- On Aug. 10, Colorado opened the application period for its two redistricting commissions. The 2020 redistricting cycle will be the first driven by the efforts of the two commissions – one tasked with congressional redistricting and the other with state legislative redistricting. In 2018, voters approved two constitutional amendments – Amendment Y and Amendment Z – creating the commissions. Each commission has 12 members: four from the state’s largest political party, four from the state’s second largest party, and four who are not affiliated with any party. The application period closes Nov. 10.
Ranked-choice voting update: Maine judge puts ranked-choice voting challenge back on Nov. ballot
On Aug. 24, Superior Court Judge Thomas McKeon ruled that Maine Republicans had collected enough valid signatures to place a veto referendum on the state’s ranked-choice voting law back on the Nov. 3 ballot. McKeon found that Secretary of State Matt Dunlap (D) had improperly invalidated 988 signatures. Those signatures qualified the measure for placement on the ballot.
The referendum, if approved by voters, would repeal LD 1803, legislation that had established ranked-choice voting for presidential primary and general elections. McKeon’s order precludes the state from using ranked-choice voting in this year’s presidential election, regardless of the referendum’s final outcome.
On Aug. 24, Dunlap said he had not decided whether to appeal McKeon’s ruling: “We have no idea where we’re going to go from here.” The state must print ballots by Aug. 28.
To date, we have tracked 218 lawsuits and/or court orders involving election policy issues and the COVID-19 outbreak. In each issue of The Ballot Bulletin, we shine a spotlight on what we consider one of the more interesting recent developments in this area. Click here to view the complete list of lawsuits and court orders.
This week, we turn our attention to Washington v. Trump.
- Case name: Washington v. Trump
- Case number: 1:20-cv-03127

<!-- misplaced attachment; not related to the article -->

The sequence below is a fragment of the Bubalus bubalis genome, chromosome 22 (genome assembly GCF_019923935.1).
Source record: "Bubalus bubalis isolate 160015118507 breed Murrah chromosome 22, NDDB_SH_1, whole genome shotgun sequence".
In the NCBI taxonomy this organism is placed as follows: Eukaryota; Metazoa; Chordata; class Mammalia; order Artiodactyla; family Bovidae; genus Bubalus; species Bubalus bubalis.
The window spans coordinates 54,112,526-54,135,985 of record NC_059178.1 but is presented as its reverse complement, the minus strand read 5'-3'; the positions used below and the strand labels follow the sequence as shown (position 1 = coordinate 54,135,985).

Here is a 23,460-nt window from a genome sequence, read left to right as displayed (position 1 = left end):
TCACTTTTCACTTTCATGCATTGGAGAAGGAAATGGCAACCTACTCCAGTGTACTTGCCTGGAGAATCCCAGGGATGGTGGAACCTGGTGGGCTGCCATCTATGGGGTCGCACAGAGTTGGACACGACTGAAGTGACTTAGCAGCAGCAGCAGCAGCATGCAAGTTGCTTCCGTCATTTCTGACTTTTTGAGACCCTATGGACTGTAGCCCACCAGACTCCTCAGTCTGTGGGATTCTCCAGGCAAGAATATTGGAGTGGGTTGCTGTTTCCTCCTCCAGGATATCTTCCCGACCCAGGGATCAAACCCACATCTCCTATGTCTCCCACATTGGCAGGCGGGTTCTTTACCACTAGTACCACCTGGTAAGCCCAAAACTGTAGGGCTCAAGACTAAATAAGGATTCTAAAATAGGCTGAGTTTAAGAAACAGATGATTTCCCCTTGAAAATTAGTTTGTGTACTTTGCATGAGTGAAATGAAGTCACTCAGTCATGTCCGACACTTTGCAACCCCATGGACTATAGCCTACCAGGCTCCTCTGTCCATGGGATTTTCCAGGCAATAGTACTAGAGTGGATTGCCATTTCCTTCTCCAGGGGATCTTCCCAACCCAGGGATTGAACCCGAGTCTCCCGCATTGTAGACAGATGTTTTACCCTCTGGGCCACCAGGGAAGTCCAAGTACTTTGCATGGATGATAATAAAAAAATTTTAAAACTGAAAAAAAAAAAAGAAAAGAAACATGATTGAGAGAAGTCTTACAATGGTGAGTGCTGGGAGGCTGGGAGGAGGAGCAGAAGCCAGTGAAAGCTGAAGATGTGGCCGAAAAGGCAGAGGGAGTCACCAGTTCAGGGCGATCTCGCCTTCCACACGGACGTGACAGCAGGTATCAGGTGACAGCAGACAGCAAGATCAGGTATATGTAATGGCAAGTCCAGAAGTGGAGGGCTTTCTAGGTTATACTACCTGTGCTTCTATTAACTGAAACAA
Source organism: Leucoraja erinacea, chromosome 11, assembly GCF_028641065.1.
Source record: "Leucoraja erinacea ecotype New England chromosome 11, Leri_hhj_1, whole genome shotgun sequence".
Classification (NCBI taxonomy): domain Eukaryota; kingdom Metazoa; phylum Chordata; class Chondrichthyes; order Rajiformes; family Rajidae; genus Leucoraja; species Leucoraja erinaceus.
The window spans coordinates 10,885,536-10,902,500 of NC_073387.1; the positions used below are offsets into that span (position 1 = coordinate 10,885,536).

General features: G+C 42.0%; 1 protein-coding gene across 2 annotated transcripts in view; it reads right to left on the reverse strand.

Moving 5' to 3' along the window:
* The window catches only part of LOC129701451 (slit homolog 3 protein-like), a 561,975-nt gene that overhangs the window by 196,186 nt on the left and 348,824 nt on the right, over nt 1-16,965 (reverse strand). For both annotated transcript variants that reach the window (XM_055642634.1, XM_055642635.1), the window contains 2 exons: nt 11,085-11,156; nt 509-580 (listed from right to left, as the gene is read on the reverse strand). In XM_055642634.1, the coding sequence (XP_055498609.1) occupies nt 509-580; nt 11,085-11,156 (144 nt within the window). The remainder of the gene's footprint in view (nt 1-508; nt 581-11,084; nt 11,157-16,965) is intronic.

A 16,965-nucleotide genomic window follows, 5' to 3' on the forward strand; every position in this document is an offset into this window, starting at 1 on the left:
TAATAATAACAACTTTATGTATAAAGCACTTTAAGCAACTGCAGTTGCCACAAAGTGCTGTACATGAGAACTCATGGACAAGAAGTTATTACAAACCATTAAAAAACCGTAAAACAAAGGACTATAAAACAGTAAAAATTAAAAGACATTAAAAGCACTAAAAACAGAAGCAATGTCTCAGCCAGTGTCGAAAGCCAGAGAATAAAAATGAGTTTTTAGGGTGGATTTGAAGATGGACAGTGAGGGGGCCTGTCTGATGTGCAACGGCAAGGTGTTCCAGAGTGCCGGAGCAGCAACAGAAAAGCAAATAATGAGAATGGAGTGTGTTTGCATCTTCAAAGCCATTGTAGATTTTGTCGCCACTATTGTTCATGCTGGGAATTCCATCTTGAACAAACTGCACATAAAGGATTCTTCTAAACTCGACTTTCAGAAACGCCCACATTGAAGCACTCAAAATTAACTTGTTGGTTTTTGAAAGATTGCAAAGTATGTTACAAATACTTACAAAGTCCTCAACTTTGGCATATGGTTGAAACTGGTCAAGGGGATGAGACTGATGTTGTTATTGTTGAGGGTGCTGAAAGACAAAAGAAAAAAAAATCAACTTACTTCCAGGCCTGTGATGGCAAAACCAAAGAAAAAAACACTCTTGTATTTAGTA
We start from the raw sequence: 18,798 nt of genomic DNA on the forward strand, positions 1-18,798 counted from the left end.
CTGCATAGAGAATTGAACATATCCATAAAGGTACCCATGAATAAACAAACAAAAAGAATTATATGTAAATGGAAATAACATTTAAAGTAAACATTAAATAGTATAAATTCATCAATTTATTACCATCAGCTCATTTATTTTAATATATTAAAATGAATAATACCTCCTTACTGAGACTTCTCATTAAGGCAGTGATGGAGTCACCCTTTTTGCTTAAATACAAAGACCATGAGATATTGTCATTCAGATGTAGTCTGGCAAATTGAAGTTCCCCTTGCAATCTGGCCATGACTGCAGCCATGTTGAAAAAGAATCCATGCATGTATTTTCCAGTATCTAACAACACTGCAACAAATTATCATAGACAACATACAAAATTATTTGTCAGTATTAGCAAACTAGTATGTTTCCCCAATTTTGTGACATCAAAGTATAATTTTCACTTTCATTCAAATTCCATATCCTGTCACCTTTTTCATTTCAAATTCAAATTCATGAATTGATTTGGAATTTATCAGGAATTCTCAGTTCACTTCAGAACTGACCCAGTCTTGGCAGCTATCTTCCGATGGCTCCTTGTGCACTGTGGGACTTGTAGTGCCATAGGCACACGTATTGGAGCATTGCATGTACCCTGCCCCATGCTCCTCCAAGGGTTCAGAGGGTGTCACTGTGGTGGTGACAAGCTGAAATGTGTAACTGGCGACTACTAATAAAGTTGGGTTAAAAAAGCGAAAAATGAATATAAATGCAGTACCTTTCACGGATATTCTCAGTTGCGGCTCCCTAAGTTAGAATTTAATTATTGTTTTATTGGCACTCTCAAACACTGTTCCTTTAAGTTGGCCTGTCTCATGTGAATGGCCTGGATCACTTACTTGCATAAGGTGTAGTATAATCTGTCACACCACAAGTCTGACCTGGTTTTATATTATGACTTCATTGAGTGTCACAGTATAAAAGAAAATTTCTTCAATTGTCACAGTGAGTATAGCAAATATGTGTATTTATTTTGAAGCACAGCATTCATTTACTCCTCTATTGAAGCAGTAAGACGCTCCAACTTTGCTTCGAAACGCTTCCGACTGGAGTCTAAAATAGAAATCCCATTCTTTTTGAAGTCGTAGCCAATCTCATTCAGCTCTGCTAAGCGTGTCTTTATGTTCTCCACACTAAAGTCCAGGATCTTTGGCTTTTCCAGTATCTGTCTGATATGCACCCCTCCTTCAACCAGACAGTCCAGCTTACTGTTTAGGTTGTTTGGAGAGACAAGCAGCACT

- State of origin: Washington
- Court: U.S. District Court for the Eastern District of Washington
- Summary: On Aug. 18, 13 state attorneys general filed suit against President Donald Trump (R), Postmaster General Louis DeJoy, and the United States Postal Service. They allege that DeJoy has “recently instituted sweeping changes that undermine the Postal Service’s ability to provide consistent and timely service … following repeated statements from President Trump evincing a partisan political motive for making it harder to vote by mail.” They claim DeJoy neglected “to consult with the Postal Regulatory Commission and to give the public an opportunity to comment.” They further allege that “these changes will have a wide range of negative consequences that violate a diverse array of federal laws, harming individuals with disabilities in violation of the Rehabilitation Act to disenfranchising voters in violation of the Constitution.” The states bringing the suit are Colorado, Connecticut, Illinois, Maryland, Michigan, Minnesota, Nevada, New Mexico, Oregon, Rhode Island, Vermont, Washington, and Wisconsin. The attorneys general in these states are all Democrats. The case has been assigned to Chief Judge Stanley Bastian, who was appointed to the bench by Barack Obama (D).
- Court documents:
- Complaint (dated Aug. 18)
To date, we have tracked 296 bills that make some mention of both election policy and COVID-19. States with higher numbers of relevant bills are shaded in darker blue on the map below. States with lower numbers of relevant bills are shaded in lighter blue. In states shaded in white, we have tracked no relevant bills.